Now, this is not 100% true in every local church but it is a trend I am noticing more and more that the Church is shutting their “doors” tighter and tighter.  Obviously by doors I mean their hearts.  The attitude in local churches is that if you are on the inside you have been blessed and are a select group of “God’s elect” but if you are on the outside then you are not worth our thoughts.  It is interesting that Christ was never holed up in a building with the religious leaders of the day and reminiscing on how much better He was than the rest of the population (for He very well was MUCH better).  He was mocked for sitting and eating with sinners, for talking to a woman at the well, for calling children, for rescuing prostitutes, and loving the “scum.”  However, modern Christianity has turned their face from all of these ones that desperately need our love because we want to be “Christian-like.”  Christians don’t talk with non-Christians! Christians don’t get their hands dirty! Christians don’t sit and eat with sinners!  We want to stay in our “Christian boxes” and remind ourselves how great we are compared to all the sinners!  Paul knew nothing of this attitude when he writes to Timothy “The saying is trustworthy and deserving of full acceptance, that Christ Jesus came into the world to save sinners, of whom I AM chief” (1:15).  Paul knew he never lost his nature as a sinner and it motivated him to reach other sinners!  I remember hearing Billy Graham tell an interviewer that the first step for a gospel preacher is to first love sinners for whom Christ died.  Gospel preaching becomes dry and lifeless when the motivation behind the message is not a sincere love for the lost!  Why are people leaving churches to never return?  Because Christians are not “Christ-like.”  Christ didn’t have to provide entertainment to get a following and He didn’t need fancy projectors and loud music.  He only needed His love for every single person.  What happened?  They CLUNG to Him.  The world knows very little of God’s love because we have been called to be the vessels of His love but instead we shut ourselves in and pat each other on the back for being such a good Christian while lives are being torn apart, people are hopeless, and the world is spiraling out of control.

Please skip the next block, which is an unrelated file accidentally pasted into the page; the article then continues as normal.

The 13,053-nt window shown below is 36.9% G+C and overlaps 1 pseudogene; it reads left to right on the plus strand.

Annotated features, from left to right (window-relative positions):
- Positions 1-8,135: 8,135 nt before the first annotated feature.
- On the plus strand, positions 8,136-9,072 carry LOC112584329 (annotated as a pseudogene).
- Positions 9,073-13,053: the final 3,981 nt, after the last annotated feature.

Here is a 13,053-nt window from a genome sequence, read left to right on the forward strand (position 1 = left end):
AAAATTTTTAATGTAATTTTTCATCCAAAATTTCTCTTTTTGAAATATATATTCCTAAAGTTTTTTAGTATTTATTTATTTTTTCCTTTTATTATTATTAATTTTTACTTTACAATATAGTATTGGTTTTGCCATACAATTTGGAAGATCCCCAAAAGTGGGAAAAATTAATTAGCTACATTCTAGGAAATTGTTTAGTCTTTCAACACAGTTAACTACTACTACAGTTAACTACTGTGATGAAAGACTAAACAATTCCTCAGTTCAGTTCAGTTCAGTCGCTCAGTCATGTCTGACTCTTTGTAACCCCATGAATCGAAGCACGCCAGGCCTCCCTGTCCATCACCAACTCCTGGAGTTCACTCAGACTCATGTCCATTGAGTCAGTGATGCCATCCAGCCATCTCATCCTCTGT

When I was in California recently I was talking to my friend and he was sharing with me some of the various things he has gotten himself into out there.  Every other Wed he goes and gives out burgers and Bibles to homeless people in LA.  Two of the ones he has reached come to services regularly on Sunday because he takes time out of his day to just sit and talk with them and helps them in any way he can.  This was just one of the things he was into and I really looked up to him for that.  He surely isn’t being very “Christian-like” but he certainly is being very “Christ-like.”

I’m not sure when we lost sight of the fact that we are only sinners saved by grace but we have.  Let’s step out of the box of our condescension and back into the life of love for people around.  I don’t care what race, sexual orientation, religion, or social status our neighbor is, they should all be getting a glimpse at the love of Christ.  Would my neighbor be able to call me a follower of Christ or is it just a label I’ve slapped on myself because I go to a Christian church?  What about you?  Lord, change my heart and help me to love like Christ.




Kicking God Out!

Tim stated in his status today:
“Well as expected we have politicized the CT shootings. Conservatives blame the “absence” of God in schools, and liberals blame guns. There you go, keep fighting for your agendas, that’s definitely what we want to see. Finger pointing, blame games, rhetoric. it’s insane.